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Blake Dowling: Whitesnake, the FBI and feeling like you’re being watched

A few years ago, some out-of-towners showed up at the Tallahassee Chamber of Commerce Annual Conference. As I recall, I waved at them during one of the many functions but did not meet them face to face.

Years rolled on, and these out-of-towners continued to make their presence known, until one day they vanished without a trace.

It turned out these out-of-towners were posing as real estate and cannabis moguls; they were undercover FBI agents investigating corruption in Tallahassee city government and the private sector.

The Tallahassee Democrat put together a diagram that reviews the situation and red indicates subpoenaed persons or organizations.

Local lobbyist with Agent Whitesnake. Image via the Tallahassee Democrat.

Most see this as a black eye for our community — they are not wrong, as it has made national headlines.

I know most of these folks (casually, for the record), as we all work and play in a relatively small market in North Florida. So, it certainly does not make you feel warm and fuzzy about any of it.

Some of their actions are widely publicized, Andrew Gillum received a theater ticket from them (FBI), Scott Maddox and the little person was photographed in Vegas with them (also FBI).

But one smaller story I really enjoyed: Adam Corey was introducing them around one night, and the local head of the Sherriff’s Association told them to “back off,” referring to the longhair agent as “Whitesnake.” Classic.

Read all about that here.

So, was that all they were up to — being pushy and drinking in bars and conferences while gathering dirt where they found it? Hardly. The tech these days available to law enforcement is epic in scope (and kept on the down low).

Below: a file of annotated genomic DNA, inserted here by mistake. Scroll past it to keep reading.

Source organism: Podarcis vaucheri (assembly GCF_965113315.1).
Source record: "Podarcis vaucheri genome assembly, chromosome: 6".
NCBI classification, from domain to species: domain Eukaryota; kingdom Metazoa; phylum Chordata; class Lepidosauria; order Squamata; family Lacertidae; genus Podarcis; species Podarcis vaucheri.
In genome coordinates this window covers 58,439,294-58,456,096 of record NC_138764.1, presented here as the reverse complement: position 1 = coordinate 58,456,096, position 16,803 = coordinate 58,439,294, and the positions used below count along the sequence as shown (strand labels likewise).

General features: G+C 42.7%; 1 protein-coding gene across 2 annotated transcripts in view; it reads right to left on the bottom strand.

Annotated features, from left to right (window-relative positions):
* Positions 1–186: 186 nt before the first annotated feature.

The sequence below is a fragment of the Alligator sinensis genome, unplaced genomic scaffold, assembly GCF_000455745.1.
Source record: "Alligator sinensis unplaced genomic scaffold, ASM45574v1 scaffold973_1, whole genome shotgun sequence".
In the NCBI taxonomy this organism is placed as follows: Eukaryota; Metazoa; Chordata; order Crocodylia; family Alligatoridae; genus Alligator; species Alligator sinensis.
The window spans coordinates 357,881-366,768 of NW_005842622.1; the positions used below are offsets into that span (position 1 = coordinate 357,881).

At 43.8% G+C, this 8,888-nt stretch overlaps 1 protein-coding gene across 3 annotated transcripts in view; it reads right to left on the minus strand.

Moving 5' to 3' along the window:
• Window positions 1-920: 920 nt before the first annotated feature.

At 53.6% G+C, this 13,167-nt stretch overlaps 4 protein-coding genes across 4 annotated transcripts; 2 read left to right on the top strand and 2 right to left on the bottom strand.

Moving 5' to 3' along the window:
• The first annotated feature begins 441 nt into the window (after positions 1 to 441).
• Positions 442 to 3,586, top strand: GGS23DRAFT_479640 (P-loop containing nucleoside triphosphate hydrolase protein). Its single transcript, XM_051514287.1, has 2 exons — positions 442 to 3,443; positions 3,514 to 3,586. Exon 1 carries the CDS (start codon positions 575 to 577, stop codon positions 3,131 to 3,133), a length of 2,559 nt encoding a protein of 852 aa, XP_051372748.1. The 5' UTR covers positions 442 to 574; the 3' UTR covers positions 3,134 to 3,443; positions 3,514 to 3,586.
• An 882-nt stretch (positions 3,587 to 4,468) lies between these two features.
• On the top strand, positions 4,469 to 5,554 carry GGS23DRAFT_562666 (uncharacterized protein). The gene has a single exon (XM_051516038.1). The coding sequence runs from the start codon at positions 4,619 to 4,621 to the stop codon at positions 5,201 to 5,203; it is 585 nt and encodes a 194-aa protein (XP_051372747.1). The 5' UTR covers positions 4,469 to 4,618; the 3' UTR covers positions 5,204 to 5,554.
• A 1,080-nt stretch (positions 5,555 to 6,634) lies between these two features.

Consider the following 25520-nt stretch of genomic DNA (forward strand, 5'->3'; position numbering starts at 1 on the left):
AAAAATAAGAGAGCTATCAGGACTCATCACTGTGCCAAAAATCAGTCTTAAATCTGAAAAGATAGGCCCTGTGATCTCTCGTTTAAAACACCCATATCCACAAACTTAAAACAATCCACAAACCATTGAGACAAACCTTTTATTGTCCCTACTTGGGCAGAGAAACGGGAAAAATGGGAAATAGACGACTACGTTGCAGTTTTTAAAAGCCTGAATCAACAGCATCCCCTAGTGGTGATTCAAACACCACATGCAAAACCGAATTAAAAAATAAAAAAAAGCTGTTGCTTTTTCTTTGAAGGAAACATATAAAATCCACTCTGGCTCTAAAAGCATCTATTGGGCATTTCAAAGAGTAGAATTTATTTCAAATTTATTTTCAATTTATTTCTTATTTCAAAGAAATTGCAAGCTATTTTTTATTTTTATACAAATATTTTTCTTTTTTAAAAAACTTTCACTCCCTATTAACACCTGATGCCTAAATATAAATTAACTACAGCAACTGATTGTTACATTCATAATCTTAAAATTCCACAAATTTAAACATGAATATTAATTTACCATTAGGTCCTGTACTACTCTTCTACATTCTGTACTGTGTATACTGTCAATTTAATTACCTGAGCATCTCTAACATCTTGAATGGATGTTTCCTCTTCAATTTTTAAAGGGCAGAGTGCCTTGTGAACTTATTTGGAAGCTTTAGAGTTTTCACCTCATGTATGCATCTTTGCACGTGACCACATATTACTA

However, I will try and show some good examples.

So far there are (3) indictments out, and if you believe the rumor mill, several more will be coming.

In the latest, J.T. Brunette was quoted saying all sorts of things. One quote from the local media can be found here.

Where did this info come from? Wiretaps (do they even call it that anymore?)

For the latest, I reached out to my buddy Bob who used to be with the FBI. He said no chance of commenting on an ongoing case, in the Still of the Night, anonymous or otherwise.

(Yes, yes, Whitesnake pun #1)

Image via ExtremeTech.com.

Apparently, multiple parties were very eager to introduce Whitesnake and the boys (undercover agents) around town.

Were these folks making the introductions already busted/compromised by the agents or were the agents that good? Maybe they were just that good.

I believe the rules of engagement for an undercover unit is that they have to show evidence and a high percentage of getting an indictment to their superiors every 90 days to justify the op’ continued funding.

That said, they were undercover for over two years; one would assume more will be named.